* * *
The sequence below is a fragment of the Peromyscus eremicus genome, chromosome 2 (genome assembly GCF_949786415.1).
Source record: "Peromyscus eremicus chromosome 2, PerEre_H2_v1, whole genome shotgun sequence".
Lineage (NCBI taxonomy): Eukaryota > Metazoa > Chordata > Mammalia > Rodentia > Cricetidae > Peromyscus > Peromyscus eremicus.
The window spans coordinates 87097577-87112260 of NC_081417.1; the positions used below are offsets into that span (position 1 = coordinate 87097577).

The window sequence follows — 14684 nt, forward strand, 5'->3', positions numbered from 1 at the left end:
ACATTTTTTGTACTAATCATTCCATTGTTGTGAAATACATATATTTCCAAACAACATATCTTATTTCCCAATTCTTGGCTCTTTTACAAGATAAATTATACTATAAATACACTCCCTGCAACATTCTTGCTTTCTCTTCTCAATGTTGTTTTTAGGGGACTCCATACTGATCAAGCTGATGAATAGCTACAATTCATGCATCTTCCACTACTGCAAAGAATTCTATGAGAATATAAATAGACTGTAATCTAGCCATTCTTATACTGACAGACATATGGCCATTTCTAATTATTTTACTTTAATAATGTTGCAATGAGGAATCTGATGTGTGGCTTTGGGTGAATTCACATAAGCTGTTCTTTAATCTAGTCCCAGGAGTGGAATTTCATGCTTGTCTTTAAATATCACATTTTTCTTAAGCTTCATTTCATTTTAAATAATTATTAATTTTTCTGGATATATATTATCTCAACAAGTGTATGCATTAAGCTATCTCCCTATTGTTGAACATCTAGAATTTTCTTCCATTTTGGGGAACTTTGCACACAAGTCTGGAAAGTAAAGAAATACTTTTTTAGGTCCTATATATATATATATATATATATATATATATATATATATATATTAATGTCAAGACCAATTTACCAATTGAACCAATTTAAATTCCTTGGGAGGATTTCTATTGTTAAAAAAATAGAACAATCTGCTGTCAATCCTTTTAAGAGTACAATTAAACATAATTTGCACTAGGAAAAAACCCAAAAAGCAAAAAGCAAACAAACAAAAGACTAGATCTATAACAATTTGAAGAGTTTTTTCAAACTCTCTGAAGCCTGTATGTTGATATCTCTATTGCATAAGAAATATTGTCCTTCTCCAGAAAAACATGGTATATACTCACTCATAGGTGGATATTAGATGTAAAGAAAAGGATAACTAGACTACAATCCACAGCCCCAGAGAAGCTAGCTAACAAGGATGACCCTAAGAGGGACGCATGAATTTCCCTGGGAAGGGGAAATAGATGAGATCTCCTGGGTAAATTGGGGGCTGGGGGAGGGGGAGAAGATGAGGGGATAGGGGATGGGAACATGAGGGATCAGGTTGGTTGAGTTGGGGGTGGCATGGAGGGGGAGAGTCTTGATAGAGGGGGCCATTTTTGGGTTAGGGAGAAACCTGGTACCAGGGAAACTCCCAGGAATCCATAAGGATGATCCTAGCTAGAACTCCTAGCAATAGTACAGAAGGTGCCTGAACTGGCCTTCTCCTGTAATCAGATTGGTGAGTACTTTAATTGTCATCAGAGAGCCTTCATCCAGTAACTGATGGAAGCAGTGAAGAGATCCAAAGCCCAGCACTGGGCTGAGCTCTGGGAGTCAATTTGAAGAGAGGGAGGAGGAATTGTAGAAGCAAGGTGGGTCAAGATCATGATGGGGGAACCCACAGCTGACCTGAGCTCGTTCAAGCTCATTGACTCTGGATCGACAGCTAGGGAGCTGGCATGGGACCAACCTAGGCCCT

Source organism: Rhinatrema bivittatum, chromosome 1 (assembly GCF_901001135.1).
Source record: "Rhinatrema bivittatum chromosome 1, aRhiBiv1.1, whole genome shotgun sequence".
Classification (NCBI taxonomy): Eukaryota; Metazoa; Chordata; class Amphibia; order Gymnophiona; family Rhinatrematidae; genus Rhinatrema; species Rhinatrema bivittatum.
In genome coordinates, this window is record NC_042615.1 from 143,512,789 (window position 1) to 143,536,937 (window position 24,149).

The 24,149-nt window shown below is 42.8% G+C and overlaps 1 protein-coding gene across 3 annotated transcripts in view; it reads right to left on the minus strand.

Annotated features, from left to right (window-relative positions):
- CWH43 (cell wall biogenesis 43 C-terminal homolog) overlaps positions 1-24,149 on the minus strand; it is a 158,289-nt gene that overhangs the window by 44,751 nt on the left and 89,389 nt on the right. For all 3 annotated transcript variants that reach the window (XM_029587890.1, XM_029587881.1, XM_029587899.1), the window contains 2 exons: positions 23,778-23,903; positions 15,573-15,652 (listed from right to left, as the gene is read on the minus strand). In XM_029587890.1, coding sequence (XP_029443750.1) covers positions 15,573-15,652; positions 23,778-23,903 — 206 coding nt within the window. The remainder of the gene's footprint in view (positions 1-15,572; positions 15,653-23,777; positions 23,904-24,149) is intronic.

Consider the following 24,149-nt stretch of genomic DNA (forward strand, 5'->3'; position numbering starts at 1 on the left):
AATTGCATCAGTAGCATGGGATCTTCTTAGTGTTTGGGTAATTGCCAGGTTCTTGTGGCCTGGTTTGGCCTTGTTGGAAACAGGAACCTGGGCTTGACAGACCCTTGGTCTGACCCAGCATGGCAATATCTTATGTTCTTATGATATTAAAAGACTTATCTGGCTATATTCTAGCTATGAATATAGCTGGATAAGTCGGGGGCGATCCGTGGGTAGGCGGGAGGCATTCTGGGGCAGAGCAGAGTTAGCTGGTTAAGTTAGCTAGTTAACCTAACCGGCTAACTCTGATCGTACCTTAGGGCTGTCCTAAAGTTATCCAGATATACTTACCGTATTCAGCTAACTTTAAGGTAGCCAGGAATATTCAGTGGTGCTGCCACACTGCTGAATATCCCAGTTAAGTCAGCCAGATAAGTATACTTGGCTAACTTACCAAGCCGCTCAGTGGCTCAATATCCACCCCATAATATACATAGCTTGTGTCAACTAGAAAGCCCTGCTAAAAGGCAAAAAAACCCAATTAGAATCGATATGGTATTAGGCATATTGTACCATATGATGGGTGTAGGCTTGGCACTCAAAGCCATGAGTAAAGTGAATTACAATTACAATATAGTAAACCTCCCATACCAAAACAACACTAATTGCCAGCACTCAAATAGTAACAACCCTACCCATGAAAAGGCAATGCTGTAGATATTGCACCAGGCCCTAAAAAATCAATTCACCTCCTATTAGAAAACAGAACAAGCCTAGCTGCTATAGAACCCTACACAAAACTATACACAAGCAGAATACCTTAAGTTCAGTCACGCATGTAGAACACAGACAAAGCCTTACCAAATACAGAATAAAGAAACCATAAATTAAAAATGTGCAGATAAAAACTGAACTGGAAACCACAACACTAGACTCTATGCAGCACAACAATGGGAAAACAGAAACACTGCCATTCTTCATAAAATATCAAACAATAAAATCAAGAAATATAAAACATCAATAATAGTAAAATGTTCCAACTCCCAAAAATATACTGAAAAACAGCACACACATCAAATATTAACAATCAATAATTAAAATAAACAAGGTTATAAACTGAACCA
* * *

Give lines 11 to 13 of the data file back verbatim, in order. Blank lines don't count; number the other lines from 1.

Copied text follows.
The 24,149-nt window shown below is 42.8% G+C and overlaps 1 protein-coding gene across 3 annotated transcripts in view; it reads right to left on the minus strand.

Annotated features, from left to right (window-relative positions):
- CWH43 (cell wall biogenesis 43 C-terminal homolog) overlaps positions 1-24,149 on the minus strand; it is a 158,289-nt gene that overhangs the window by 44,751 nt on the left and 89,389 nt on the right. For all 3 annotated transcript variants that reach the window (XM_029587890.1, XM_029587881.1, XM_029587899.1), the window contains 2 exons: positions 23,778-23,903; positions 15,573-15,652 (listed from right to left, as the gene is read on the minus strand). In XM_029587890.1, coding sequence (XP_029443750.1) covers positions 15,573-15,652; positions 23,778-23,903 — 206 coding nt within the window. The remainder of the gene's footprint in view (positions 1-15,572; positions 15,653-23,777; positions 23,904-24,149) is intronic.